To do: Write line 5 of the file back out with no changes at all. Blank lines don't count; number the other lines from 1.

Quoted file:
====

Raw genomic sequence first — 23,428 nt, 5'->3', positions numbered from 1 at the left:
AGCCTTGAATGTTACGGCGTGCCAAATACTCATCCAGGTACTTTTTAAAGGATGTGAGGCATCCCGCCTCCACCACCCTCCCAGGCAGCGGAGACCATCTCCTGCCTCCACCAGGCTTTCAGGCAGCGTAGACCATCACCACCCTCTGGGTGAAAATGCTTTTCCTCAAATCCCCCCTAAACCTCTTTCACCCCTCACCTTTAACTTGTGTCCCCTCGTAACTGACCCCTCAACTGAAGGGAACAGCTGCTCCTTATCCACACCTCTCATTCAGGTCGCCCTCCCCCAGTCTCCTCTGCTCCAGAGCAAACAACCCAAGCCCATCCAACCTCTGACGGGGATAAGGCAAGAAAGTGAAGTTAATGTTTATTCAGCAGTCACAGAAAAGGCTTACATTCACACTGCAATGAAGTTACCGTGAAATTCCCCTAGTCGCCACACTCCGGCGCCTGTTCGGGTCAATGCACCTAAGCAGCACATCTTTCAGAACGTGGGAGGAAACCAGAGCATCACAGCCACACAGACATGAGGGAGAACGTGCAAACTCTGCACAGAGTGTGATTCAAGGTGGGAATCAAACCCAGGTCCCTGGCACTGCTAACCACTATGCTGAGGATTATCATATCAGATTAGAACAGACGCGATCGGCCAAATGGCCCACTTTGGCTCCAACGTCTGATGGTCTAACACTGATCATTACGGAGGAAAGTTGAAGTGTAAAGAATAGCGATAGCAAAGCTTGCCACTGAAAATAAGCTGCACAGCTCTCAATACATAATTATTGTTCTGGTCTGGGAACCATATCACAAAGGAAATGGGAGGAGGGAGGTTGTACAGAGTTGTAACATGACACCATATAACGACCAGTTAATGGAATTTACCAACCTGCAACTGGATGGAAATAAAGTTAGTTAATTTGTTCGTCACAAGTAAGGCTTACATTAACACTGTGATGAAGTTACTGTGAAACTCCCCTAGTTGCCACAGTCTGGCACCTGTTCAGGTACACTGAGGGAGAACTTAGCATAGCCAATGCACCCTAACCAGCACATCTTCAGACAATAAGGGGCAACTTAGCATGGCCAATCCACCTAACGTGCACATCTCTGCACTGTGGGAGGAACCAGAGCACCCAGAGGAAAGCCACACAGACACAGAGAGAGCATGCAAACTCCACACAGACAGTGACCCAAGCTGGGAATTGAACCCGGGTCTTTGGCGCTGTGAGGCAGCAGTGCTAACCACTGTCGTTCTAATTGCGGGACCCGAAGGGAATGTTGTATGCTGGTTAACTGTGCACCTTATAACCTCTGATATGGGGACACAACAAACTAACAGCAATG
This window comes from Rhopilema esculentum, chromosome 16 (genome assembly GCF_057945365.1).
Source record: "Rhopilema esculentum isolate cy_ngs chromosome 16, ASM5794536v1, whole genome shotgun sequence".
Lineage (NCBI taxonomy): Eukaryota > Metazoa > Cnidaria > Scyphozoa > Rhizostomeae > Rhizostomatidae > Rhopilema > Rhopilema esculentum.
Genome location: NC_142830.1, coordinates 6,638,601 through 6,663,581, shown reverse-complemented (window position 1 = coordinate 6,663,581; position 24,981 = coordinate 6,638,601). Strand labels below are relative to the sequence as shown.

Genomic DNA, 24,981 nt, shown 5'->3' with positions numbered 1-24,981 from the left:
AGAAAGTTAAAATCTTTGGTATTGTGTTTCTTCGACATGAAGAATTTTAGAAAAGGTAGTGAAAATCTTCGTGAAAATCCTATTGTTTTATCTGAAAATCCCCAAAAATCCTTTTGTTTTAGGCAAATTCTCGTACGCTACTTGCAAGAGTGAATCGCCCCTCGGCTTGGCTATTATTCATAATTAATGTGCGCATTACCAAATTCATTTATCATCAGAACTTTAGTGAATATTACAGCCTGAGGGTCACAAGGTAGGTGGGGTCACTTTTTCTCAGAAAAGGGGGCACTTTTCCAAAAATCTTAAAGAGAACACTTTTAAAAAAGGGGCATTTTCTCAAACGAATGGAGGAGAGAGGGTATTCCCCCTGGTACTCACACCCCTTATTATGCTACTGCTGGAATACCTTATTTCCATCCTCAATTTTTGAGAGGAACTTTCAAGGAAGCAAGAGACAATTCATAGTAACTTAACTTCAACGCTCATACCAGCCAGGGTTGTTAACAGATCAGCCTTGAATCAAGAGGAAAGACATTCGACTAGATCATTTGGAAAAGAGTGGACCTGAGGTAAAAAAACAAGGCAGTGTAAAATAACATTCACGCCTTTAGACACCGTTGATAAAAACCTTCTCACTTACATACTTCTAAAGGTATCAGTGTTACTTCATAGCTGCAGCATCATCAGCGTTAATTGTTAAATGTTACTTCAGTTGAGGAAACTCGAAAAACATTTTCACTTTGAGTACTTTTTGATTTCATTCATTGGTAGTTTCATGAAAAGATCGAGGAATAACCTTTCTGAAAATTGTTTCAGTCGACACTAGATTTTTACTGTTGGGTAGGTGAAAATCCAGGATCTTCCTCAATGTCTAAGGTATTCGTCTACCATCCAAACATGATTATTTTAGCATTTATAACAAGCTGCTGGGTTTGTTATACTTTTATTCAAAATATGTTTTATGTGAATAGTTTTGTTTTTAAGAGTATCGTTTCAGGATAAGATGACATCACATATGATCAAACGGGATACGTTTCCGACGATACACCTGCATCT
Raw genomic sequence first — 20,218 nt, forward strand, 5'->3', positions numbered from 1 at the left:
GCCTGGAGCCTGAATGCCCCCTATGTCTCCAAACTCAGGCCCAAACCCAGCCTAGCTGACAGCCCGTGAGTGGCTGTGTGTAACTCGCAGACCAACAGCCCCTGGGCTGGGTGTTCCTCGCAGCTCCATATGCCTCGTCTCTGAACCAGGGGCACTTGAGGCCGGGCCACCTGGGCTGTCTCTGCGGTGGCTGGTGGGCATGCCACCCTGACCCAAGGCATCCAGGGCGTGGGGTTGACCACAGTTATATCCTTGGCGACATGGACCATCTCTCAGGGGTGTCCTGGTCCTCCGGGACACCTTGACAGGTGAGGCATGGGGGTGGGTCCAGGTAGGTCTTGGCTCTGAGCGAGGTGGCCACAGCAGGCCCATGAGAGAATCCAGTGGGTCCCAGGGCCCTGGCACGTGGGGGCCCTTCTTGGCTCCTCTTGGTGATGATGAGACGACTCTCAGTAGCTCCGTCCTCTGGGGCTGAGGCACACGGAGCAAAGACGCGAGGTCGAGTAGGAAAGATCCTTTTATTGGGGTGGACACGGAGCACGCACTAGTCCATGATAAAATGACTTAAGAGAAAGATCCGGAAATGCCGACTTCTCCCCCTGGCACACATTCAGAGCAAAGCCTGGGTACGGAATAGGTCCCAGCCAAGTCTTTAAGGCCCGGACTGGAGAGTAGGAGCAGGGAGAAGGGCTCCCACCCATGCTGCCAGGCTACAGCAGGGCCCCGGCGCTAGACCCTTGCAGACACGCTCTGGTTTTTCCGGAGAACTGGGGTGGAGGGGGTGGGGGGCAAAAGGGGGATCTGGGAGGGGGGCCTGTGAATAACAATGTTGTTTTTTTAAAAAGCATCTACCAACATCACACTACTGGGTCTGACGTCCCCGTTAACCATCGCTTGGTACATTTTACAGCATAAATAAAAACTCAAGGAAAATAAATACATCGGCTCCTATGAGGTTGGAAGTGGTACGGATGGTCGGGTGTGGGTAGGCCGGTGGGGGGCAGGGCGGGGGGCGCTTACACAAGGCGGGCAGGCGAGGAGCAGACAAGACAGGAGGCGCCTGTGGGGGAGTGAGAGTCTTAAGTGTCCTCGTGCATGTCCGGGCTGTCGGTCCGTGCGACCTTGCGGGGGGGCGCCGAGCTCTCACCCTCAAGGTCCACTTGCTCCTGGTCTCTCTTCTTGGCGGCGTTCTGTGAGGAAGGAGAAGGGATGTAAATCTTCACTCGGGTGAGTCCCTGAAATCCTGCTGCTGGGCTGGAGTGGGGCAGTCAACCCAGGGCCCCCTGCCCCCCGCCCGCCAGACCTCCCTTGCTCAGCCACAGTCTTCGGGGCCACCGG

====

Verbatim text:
Lineage (NCBI taxonomy): Eukaryota > Metazoa > Cnidaria > Scyphozoa > Rhizostomeae > Rhizostomatidae > Rhopilema > Rhopilema esculentum.